Troposcatter for Wireless Data

Discussion in 'Wireless & RF Design' started by Yaakov, May 6, 2019.

  1. Yaakov

    Thread Starter Well-Known Member

    Jan 27, 2019
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    Looks like the technology that brought telephone and teletype circuits to the stations of the DEWLine (Distant Early Warning Line) during the cold war will be bringing "WiFi" to the battlefield.

    They keep saying "WiFi" but I am not sure that's exactly what they mean, at least not directly. Nonetheless, this is pretty neat stuff.

    https://www.raytheon.com/capabilities/products/troposcatter
     
  2. nsaspook

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    Aug 27, 2009
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    Marketing droid speak.
     
  3. Wolframore

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    Jan 21, 2019
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    The troposphere is used to reflect communications beyond line of sight. I don't see what's so new about this except being used for WiFi. Makes sense. It gives you about 150 mile range.
     
  4. joeyd999

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    Jun 6, 2011
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    Wouldn't it be incredibly easy to jam such a network -- thereby risking the blinding of your deployed forces?
     
  5. nsaspook

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  6. joeyd999

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    I figured as much. I just assumed that the S/N must already be really low to begin with -- and it wouldn't take much broadband energy to swamp the signal.
     
  7. nsaspook

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    It's been tried on all sides. With the proper spectrum encoding of RF you can decode coherent signals below the background noise level. The trade-off is bandwidth. In the the Shannon-Hartley formula there is no stipulation that SNR" must be greater than 1.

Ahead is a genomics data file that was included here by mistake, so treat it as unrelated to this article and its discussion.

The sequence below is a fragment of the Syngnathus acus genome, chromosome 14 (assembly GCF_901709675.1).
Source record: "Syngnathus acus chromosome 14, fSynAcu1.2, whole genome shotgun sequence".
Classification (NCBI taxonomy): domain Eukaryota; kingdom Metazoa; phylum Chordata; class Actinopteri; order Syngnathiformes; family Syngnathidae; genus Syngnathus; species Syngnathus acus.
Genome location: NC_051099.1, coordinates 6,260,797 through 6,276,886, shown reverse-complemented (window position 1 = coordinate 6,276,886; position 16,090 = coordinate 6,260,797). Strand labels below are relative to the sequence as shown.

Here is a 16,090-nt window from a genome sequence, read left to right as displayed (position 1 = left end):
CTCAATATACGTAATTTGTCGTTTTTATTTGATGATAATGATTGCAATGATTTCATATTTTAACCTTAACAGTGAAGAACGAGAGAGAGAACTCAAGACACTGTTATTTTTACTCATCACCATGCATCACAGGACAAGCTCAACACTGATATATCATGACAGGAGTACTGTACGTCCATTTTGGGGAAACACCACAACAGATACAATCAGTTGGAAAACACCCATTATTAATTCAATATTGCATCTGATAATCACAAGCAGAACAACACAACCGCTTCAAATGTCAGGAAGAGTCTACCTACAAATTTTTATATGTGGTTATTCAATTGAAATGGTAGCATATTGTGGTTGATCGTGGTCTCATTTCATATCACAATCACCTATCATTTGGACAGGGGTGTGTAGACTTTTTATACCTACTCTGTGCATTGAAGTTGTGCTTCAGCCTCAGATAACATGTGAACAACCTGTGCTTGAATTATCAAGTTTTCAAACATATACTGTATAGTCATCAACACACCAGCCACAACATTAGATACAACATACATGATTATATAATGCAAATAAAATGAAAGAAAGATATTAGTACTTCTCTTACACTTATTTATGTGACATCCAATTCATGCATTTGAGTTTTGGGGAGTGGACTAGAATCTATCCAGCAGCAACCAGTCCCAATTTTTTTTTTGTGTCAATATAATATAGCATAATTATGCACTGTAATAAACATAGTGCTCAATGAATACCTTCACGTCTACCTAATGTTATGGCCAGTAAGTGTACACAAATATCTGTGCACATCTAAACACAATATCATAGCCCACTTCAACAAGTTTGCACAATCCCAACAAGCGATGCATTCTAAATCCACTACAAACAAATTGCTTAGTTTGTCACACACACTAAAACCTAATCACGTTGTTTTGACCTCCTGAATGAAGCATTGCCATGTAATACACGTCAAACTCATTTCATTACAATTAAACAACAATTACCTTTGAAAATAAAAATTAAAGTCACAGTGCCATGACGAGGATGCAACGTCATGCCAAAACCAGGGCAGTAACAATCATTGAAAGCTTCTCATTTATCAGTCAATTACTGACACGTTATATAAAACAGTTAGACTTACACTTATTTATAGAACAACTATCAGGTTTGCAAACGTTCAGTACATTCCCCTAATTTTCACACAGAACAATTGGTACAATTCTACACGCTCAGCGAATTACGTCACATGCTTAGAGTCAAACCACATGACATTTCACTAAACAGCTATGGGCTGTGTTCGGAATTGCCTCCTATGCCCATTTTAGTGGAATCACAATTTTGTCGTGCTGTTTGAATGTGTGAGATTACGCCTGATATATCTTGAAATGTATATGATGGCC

https://en.wikipedia.org/wiki/Direct-sequence_spread_spectrum
     
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  8. Wolframore

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    Jan 21, 2019
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    On the other hand this subject does bring up some interesting points. WiFi means gateway to the world. Obvious issues with security come to mind, does this mean Netflix when people should be concentrating on more immediate issues? Will google help our soldiers in combat? Would it pose dangers?
     
  9. joeyd999

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    I doubt it's full duplex -- required for TCP/IP.
     
  10. Wolframore

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    Unless it’s linked to a mobile forward base. The article stated dual transmission. The more I read about this. More it sounds like a system I worked on about 30 years ago. Except WiFi and darpanet has advanced much more.
     
    Last edited: May 6, 2019
  11. nsaspook

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    We ran the old AUTODIN backbone on just about everything including Tropo networks.
    https://fas.org/nuke/guide/usa/c3i/autodin.htm
    http://rogerdmoore.ca/PS/ADINC.html
     
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  12. Wolframore

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    Hey @nsaspook were you AF? It would have been nice to be able to look up datasheets while I was working back then. Would have been a good tool and a bad distraction.
     
  13. nsaspook

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    No, I was Navy but many of our facilities were on airbases like the old Homestead AFB in Florida.

    https://luxexumbra.blogspot.com/2005/06/frd-10-endangered-species.html
    Our station mainly used them comms, not intelligence gathering.
     
  14. Wolframore

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    Jan 21, 2019
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    I just read they're still using the TRC170's... i did component level... it's a good chance you linked up to one if you were using tropo. It was very high tech back in early 90's... time for more high speed low drag. Hope the new ones are as dependable.
     
    Last edited: May 7, 2019
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